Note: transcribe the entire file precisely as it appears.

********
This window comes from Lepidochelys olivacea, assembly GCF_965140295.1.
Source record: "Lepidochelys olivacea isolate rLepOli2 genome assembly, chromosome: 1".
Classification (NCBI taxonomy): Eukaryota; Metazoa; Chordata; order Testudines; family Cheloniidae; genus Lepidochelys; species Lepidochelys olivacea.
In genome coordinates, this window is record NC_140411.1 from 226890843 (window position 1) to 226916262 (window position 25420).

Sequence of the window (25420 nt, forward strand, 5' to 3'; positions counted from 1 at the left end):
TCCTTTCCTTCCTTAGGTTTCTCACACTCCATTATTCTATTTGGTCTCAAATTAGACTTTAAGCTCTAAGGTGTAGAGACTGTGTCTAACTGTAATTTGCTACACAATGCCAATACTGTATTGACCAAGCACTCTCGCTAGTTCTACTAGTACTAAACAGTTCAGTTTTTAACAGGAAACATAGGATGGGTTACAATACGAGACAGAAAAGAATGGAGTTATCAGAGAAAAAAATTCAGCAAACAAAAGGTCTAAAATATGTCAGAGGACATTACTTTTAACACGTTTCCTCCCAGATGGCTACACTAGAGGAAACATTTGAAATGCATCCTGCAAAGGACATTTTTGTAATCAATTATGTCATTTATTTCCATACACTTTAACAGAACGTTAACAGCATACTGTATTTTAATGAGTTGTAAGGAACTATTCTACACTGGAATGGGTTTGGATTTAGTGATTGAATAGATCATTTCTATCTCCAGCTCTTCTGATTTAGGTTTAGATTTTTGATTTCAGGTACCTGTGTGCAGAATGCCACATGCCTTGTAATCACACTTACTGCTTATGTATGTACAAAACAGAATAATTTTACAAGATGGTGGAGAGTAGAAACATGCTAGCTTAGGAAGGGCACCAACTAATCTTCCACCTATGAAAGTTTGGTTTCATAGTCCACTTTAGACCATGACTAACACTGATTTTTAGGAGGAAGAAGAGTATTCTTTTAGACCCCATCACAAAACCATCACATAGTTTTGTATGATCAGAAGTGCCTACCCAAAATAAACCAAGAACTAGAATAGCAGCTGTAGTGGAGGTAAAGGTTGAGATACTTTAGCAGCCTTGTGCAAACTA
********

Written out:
This window comes from Lepidochelys olivacea, assembly GCF_965140295.1.
Source record: "Lepidochelys olivacea isolate rLepOli2 genome assembly, chromosome: 1".
Classification (NCBI taxonomy): Eukaryota; Metazoa; Chordata; order Testudines; family Cheloniidae; genus Lepidochelys; species Lepidochelys olivacea.
In genome coordinates, this window is record NC_140411.1 from 226890843 (window position 1) to 226916262 (window position 25420).

Sequence of the window (25420 nt, forward strand, 5' to 3'; positions counted from 1 at the left end):
TCCTTTCCTTCCTTAGGTTTCTCACACTCCATTATTCTATTTGGTCTCAAATTAGACTTTAAGCTCTAAGGTGTAGAGACTGTGTCTAACTGTAATTTGCTACACAATGCCAATACTGTATTGACCAAGCACTCTCGCTAGTTCTACTAGTACTAAACAGTTCAGTTTTTAACAGGAAACATAGGATGGGTTACAATACGAGACAGAAAAGAATGGAGTTATCAGAGAAAAAAATTCAGCAAACAAAAGGTCTAAAATATGTCAGAGGACATTACTTTTAACACGTTTCCTCCCAGATGGCTACACTAGAGGAAACATTTGAAATGCATCCTGCAAAGGACATTTTTGTAATCAATTATGTCATTTATTTCCATACACTTTAACAGAACGTTAACAGCATACTGTATTTTAATGAGTTGTAAGGAACTATTCTACACTGGAATGGGTTTGGATTTAGTGATTGAATAGATCATTTCTATCTCCAGCTCTTCTGATTTAGGTTTAGATTTTTGATTTCAGGTACCTGTGTGCAGAATGCCACATGCCTTGTAATCACACTTACTGCTTATGTATGTACAAAACAGAATAATTTTACAAGATGGTGGAGAGTAGAAACATGCTAGCTTAGGAAGGGCACCAACTAATCTTCCACCTATGAAAGTTTGGTTTCATAGTCCACTTTAGACCATGACTAACACTGATTTTTAGGAGGAAGAAGAGTATTCTTTTAGACCCCATCACAAAACCATCACATAGTTTTGTATGATCAGAAGTGCCTACCCAAAATAAACCAAGAACTAGAATAGCAGCTGTAGTGGAGGTAAAGGTTGAGATACTTTAGCAGCCTTGTGCAAACTA